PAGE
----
Carnegie Mellon University


Biological Physics is an exciting frontier in physics. It combines the principles of physics and the methods of mathematical analysis to understand how biological systems work. In our group, we specifically investigate the mechanisms by which complex biological molecules and assemblies operate. At the same time, bio-related phenomena offer us physicists unique opportunities to learn new physics on elegant, complex systems.

Problems currently under study at Carnegie Mellon include the structure of lipid bilayers, the physics of viruses, the folding of proteins and the three-dimensional structure of cells. More applied studies are focusing on drug delivery in the lung and the toxicology of nanomaterials. In these studies, we use the entire spectrum of tools from experimental over theoretical to computational, including: x-ray and neutron scattering, optical microscopy and single-molecule spectroscopy, statistical thermodynamics, field theory, differential geometry, and Monte Carlo and molecular dynamics simulations.

A more detailed description of the field and its history can be found HERE.

Simulated membrane buckle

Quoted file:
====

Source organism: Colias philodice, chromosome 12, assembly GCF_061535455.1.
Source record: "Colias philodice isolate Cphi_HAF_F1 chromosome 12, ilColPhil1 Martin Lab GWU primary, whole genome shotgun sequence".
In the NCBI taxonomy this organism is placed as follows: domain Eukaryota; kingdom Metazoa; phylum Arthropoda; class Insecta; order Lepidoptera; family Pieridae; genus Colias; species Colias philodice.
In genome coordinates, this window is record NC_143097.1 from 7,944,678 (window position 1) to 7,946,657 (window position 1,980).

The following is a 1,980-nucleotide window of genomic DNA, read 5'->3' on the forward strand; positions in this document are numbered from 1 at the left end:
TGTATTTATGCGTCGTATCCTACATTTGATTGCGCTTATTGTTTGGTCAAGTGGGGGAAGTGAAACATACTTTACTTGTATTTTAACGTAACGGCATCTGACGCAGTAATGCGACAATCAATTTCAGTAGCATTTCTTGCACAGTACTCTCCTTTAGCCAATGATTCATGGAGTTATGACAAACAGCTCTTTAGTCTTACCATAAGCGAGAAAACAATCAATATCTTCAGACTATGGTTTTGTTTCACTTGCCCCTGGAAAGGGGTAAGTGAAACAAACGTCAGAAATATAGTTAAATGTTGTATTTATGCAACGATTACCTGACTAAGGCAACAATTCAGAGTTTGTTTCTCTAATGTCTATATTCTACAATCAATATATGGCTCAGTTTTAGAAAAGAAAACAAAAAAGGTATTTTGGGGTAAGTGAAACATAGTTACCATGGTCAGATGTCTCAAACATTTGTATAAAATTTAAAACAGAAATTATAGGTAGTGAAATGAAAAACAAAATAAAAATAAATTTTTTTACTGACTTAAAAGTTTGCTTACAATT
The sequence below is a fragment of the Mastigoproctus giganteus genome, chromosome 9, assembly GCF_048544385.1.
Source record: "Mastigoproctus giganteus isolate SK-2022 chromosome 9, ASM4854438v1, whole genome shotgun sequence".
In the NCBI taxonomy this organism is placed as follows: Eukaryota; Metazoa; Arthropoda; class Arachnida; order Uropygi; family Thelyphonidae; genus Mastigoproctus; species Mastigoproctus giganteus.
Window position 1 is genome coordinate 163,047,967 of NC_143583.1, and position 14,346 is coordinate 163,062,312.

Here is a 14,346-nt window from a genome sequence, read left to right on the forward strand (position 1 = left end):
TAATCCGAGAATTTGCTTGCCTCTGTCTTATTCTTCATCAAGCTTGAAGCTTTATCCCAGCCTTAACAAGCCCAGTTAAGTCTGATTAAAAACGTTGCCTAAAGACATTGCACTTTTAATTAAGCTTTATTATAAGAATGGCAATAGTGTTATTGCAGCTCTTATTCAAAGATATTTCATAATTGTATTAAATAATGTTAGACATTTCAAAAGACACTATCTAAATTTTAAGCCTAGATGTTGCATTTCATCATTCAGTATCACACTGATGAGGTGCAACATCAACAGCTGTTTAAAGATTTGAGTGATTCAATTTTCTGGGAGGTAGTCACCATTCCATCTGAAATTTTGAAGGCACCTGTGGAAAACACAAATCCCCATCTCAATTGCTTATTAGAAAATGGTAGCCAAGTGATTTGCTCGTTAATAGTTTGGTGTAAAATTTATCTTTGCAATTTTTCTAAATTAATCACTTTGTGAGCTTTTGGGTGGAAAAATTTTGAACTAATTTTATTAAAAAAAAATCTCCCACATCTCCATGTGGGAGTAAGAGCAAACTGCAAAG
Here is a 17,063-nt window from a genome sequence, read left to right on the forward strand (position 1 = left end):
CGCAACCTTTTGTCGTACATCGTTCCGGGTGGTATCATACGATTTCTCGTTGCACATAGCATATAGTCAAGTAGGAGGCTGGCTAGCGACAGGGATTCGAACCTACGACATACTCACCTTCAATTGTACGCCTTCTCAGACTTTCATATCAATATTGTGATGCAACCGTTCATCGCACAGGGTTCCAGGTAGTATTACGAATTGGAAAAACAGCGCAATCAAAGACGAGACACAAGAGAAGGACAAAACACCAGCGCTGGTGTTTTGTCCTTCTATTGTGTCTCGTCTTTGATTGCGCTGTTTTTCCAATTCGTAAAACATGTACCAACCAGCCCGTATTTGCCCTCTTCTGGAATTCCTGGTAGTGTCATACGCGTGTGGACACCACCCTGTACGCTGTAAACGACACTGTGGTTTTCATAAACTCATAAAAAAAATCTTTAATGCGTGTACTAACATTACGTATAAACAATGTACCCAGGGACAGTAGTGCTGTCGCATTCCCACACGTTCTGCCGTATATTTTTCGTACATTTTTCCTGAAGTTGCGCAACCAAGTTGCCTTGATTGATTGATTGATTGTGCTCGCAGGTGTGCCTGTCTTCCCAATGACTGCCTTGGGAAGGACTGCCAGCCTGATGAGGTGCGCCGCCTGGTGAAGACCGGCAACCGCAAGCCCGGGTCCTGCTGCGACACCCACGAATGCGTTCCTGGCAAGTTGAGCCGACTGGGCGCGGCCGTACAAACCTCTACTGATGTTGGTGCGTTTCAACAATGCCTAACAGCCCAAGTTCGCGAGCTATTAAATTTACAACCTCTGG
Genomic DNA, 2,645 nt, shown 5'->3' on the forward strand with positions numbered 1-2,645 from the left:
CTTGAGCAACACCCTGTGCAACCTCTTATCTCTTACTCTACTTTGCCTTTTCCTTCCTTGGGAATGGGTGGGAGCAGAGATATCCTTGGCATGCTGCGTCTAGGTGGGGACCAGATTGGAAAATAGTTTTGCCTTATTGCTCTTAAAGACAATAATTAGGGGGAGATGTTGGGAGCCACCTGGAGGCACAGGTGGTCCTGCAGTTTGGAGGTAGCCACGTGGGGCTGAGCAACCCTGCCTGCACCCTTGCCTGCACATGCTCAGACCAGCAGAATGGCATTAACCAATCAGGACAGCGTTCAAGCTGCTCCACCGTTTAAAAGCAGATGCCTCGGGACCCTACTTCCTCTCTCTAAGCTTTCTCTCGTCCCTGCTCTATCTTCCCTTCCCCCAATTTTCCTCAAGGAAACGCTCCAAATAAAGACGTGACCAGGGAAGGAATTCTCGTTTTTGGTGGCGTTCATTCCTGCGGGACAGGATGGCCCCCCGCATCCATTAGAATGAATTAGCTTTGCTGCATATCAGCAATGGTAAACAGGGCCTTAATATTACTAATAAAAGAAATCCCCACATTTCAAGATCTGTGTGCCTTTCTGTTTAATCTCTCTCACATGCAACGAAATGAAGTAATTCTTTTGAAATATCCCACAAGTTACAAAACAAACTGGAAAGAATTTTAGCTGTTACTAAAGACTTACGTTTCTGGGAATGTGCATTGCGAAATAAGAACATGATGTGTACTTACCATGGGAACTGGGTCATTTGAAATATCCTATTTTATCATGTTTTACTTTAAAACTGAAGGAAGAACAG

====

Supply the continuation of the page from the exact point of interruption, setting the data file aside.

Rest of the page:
Markus Deserno uses theoretical and computational approaches – continuum elasticity theory and field thory as well as coarse-grained simulations – to study molecular-scale and mesoscale phenomena in biophysics. This allows him to study larger systems on longer time scales than in atomistic simulations and access a new arena for physical questions, many of which have biological significance. Specifically, Deserno investigates lipid membranes, proteins, viruses, or DNA on length scales larger than atomic resolution but smaller than a typical cell. On these scales, many fundamental physical concepts make a big impact on biology – among them thermal fluctuations, cooperativity, self-assembly, or elasticity. For instance, due to their surfactant-like nature individual lipid molecules in an aqueous environment spontaneously aggregate into membranes, which are laterally many orders of magnitude larger than their thickness. These quasi-two-dimensional fluid surfaces resist bending, a continuum elastic concept, but since the associated moduli are only about one order of magnitude bigger than thermal energy, membranes exhibit large thermal undulations that affect their properties.